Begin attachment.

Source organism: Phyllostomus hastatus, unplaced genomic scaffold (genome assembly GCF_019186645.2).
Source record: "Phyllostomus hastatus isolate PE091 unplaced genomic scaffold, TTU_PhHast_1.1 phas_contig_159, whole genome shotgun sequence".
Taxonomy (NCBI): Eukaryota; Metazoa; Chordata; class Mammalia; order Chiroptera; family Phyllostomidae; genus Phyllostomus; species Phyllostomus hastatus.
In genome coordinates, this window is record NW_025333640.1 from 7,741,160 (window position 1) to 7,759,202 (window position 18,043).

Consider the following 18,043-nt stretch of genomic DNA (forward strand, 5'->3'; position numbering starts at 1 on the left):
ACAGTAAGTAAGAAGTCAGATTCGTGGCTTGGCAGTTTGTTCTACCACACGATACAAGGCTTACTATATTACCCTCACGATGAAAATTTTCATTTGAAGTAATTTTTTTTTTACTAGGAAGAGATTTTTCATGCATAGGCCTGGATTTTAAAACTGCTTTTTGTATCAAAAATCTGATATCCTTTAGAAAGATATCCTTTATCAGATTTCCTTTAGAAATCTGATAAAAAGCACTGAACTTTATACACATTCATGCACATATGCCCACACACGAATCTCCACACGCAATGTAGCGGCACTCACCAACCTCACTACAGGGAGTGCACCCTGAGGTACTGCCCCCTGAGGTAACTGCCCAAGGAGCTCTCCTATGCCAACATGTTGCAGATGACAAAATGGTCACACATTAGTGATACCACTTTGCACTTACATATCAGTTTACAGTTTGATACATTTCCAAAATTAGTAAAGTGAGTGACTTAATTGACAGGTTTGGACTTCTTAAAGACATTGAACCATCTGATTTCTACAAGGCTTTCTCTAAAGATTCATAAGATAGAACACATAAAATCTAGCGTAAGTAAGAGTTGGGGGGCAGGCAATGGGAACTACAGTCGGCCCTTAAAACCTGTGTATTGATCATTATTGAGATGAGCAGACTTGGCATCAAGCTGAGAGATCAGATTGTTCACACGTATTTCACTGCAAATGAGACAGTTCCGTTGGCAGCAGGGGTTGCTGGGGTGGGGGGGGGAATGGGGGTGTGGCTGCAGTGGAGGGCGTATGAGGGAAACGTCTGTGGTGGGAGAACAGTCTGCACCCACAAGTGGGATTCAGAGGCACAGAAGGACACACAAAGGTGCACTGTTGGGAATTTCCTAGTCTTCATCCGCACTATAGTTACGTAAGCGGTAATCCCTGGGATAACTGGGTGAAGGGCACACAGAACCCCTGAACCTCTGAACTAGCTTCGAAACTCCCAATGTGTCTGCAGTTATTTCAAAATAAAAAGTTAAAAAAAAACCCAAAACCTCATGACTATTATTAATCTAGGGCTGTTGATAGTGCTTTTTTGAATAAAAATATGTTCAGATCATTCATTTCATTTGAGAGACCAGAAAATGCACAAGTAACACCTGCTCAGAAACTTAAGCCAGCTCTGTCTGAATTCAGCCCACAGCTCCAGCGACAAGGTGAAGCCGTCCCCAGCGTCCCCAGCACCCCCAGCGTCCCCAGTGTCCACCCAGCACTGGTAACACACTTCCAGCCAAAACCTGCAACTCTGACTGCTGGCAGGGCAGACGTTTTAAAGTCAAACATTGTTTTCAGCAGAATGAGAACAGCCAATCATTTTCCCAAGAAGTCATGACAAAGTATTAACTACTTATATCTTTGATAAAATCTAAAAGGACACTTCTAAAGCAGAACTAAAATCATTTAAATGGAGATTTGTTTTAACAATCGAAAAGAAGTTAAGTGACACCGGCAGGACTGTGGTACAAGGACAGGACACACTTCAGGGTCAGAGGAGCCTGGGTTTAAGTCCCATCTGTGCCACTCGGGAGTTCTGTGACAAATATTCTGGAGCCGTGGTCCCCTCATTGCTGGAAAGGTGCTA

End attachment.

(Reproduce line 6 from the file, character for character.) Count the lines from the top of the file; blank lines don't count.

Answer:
ACAGTAAGTAAGAAGTCAGATTCGTGGCTTGGCAGTTTGTTCTACCACACGATACAAGGCTTACTATATTACCCTCACGATGAAAATTTTCATTTGAAGTAATTTTTTTTTTACTAGGAAGAGATTTTTCATGCATAGGCCTGGATTTTAAAACTGCTTTTTGTATCAAAAATCTGATATCCTTTAGAAAGATATCCTTTATCAGATTTCCTTTAGAAATCTGATAAAAAGCACTGAACTTTATACACATTCATGCACATATGCCCACACACGAATCTCCACACGCAATGTAGCGGCACTCACCAACCTCACTACAGGGAGTGCACCCTGAGGTACTGCCCCCTGAGGTAACTGCCCAAGGAGCTCTCCTATGCCAACATGTTGCAGATGACAAAATGGTCACACATTAGTGATACCACTTTGCACTTACATATCAGTTTACAGTTTGATACATTTCCAAAATTAGTAAAGTGAGTGACTTAATTGACAGGTTTGGACTTCTTAAAGACATTGAACCATCTGATTTCTACAAGGCTTTCTCTAAAGATTCATAAGATAGAACACATAAAATCTAGCGTAAGTAAGAGTTGGGGGGCAGGCAATGGGAACTACAGTCGGCCCTTAAAACCTGTGTATTGATCATTATTGAGATGAGCAGACTTGGCATCAAGCTGAGAGATCAGATTGTTCACACGTATTTCACTGCAAATGAGACAGTTCCGTTGGCAGCAGGGGTTGCTGGGGTGGGGGGGGGAATGGGGGTGTGGCTGCAGTGGAGGGCGTATGAGGGAAACGTCTGTGGTGGGAGAACAGTCTGCACCCACAAGTGGGATTCAGAGGCACAGAAGGACACACAAAGGTGCACTGTTGGGAATTTCCTAGTCTTCATCCGCACTATAGTTACGTAAGCGGTAATCCCTGGGATAACTGGGTGAAGGGCACACAGAACCCCTGAACCTCTGAACTAGCTTCGAAACTCCCAATGTGTCTGCAGTTATTTCAAAATAAAAAGTTAAAAAAAAACCCAAAACCTCATGACTATTATTAATCTAGGGCTGTTGATAGTGCTTTTTTGAATAAAAATATGTTCAGATCATTCATTTCATTTGAGAGACCAGAAAATGCACAAGTAACACCTGCTCAGAAACTTAAGCCAGCTCTGTCTGAATTCAGCCCACAGCTCCAGCGACAAGGTGAAGCCGTCCCCAGCGTCCCCAGCACCCCCAGCGTCCCCAGTGTCCACCCAGCACTGGTAACACACTTCCAGCCAAAACCTGCAACTCTGACTGCTGGCAGGGCAGACGTTTTAAAGTCAAACATTGTTTTCAGCAGAATGAGAACAGCCAATCATTTTCCCAAGAAGTCATGACAAAGTATTAACTACTTATATCTTTGATAAAATCTAAAAGGACACTTCTAAAGCAGAACTAAAATCATTTAAATGGAGATTTGTTTTAACAATCGAAAAGAAGTTAAGTGACACCGGCAGGACTGTGGTACAAGGACAGGACACACTTCAGGGTCAGAGGAGCCTGGGTTTAAGTCCCATCTGTGCCACTCGGGAGTTCTGTGACAAATATTCTGGAGCCGTGGTCCCCTCATTGCTGGAAAGGTGCTA